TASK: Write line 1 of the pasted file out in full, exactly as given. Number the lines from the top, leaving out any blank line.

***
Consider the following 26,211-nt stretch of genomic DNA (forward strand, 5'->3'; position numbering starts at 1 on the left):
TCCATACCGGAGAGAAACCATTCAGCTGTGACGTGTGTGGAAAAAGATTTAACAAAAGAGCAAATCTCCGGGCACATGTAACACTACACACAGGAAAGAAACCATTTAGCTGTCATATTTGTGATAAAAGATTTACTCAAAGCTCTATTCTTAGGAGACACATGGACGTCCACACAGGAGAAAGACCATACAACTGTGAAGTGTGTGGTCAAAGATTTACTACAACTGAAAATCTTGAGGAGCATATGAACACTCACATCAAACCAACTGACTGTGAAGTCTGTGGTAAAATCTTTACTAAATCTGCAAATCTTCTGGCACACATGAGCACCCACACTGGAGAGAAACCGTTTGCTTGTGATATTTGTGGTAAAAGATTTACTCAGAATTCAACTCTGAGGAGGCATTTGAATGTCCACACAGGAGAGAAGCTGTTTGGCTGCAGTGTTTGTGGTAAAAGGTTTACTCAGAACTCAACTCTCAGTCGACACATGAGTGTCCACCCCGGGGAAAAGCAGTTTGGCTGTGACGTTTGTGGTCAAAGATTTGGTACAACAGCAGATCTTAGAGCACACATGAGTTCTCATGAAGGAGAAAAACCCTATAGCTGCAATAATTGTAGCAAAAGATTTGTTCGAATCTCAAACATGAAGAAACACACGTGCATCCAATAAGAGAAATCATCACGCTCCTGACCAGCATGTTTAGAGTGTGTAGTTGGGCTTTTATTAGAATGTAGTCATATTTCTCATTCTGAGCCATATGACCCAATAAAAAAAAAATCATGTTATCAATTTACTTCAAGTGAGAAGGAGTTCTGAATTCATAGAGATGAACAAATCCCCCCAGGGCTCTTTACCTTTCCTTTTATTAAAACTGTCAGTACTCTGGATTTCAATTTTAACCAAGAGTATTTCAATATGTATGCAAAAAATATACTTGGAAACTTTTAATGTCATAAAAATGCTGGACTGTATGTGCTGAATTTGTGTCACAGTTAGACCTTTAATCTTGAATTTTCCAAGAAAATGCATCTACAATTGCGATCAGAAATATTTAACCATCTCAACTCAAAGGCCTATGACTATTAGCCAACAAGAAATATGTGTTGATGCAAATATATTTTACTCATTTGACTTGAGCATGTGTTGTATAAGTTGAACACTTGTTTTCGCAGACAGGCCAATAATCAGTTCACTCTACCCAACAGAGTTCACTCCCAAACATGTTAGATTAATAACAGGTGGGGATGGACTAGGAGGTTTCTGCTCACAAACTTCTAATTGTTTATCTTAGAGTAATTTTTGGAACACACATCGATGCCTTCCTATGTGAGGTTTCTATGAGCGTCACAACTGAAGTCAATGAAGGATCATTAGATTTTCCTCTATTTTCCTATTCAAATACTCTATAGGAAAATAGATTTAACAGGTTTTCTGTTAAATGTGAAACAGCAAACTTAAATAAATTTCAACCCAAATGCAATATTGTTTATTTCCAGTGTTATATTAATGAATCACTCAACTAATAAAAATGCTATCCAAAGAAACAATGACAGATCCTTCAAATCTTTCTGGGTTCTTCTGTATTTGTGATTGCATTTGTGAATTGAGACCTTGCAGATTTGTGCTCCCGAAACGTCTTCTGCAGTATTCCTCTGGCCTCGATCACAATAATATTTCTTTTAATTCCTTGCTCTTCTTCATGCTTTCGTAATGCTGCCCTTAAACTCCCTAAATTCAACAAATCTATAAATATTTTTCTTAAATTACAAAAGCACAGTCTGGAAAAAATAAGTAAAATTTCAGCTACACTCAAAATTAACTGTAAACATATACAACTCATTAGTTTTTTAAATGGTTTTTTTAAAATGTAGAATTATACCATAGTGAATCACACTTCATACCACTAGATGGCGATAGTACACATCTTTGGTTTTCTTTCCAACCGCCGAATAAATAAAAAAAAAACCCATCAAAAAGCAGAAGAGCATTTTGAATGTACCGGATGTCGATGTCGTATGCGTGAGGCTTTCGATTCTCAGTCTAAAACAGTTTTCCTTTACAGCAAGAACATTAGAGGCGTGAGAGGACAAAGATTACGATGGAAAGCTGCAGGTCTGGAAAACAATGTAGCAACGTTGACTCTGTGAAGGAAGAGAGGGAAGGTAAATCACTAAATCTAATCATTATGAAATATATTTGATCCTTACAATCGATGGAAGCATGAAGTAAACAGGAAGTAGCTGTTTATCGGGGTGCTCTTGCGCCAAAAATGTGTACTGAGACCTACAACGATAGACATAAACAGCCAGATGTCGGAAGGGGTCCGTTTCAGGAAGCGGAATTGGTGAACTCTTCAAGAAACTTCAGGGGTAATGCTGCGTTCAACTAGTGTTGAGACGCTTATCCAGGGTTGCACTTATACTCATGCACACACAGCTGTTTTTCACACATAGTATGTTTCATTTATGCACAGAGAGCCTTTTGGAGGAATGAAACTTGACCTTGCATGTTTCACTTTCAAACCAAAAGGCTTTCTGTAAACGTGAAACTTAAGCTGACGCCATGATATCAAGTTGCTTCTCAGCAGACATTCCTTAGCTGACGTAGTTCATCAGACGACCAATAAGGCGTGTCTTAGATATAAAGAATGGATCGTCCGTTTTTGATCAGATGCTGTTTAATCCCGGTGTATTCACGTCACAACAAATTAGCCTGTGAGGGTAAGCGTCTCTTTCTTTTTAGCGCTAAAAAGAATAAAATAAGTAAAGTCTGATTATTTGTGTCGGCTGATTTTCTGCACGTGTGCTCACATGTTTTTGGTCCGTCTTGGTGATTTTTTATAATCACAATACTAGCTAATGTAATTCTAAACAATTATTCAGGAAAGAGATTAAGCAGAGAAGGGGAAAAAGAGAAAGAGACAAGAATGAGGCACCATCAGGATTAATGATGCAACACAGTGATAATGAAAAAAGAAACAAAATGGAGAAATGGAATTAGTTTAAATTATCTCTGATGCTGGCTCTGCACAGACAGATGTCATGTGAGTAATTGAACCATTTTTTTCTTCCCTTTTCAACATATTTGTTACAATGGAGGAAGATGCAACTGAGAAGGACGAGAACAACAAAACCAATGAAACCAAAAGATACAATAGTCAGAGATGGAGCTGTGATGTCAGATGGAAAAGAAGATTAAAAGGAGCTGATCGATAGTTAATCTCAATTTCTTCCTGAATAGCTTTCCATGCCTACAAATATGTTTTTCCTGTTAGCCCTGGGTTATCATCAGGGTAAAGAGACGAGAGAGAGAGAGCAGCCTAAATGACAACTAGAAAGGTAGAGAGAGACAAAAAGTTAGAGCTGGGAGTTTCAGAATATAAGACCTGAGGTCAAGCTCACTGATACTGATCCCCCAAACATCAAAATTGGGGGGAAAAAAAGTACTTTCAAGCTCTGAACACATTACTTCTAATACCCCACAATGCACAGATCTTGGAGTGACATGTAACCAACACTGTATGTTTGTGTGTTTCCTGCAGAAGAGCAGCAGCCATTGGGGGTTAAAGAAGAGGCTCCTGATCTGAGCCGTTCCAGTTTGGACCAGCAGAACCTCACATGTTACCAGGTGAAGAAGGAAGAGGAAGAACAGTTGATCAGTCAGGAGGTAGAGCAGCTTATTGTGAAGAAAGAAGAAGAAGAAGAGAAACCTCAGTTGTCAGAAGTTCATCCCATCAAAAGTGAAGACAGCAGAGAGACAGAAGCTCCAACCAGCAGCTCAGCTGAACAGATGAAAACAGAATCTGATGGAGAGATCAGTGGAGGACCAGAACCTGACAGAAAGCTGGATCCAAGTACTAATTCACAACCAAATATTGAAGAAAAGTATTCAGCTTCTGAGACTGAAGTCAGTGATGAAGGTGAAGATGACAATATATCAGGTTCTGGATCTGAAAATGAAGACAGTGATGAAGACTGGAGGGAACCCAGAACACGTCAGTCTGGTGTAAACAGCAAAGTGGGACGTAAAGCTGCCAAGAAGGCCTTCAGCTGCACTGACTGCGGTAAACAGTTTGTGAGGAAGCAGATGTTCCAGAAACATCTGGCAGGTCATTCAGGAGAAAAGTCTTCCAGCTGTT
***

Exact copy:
Consider the following 26,211-nt stretch of genomic DNA (forward strand, 5'->3'; position numbering starts at 1 on the left):